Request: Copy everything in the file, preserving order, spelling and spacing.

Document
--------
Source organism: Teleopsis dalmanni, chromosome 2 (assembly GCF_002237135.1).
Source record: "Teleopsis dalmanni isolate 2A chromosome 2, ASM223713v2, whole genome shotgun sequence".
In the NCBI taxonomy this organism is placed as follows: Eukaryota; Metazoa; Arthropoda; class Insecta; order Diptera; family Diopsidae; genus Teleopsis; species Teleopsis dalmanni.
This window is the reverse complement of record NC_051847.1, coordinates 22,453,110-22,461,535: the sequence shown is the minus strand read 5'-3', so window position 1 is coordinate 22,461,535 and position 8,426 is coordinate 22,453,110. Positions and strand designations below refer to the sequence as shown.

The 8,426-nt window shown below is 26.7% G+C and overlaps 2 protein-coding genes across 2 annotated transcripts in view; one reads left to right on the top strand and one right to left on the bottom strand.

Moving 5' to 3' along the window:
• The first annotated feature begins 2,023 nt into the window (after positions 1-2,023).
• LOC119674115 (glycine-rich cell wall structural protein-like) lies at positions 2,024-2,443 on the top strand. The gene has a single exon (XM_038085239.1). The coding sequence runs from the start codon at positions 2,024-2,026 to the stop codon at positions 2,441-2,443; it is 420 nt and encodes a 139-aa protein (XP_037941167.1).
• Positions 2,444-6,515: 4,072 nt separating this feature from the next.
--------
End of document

Source organism: Teleopsis dalmanni, chromosome 2 (assembly GCF_002237135.1).
Source record: "Teleopsis dalmanni isolate 2A chromosome 2, ASM223713v2, whole genome shotgun sequence".
In the NCBI taxonomy this organism is placed as follows: Eukaryota; Metazoa; Arthropoda; class Insecta; order Diptera; family Diopsidae; genus Teleopsis; species Teleopsis dalmanni.
This window is the reverse complement of record NC_051847.1, coordinates 22,453,110-22,461,535: the sequence shown is the minus strand read 5'-3', so window position 1 is coordinate 22,461,535 and position 8,426 is coordinate 22,453,110. Positions and strand designations below refer to the sequence as shown.

The 8,426-nt window shown below is 26.7% G+C and overlaps 2 protein-coding genes across 2 annotated transcripts in view; one reads left to right on the top strand and one right to left on the bottom strand.

Moving 5' to 3' along the window:
• The first annotated feature begins 2,023 nt into the window (after positions 1-2,023).
• LOC119674115 (glycine-rich cell wall structural protein-like) lies at positions 2,024-2,443 on the top strand. The gene has a single exon (XM_038085239.1). The coding sequence runs from the start codon at positions 2,024-2,026 to the stop codon at positions 2,441-2,443; it is 420 nt and encodes a 139-aa protein (XP_037941167.1).
• Positions 2,444-6,515: 4,072 nt separating this feature from the next.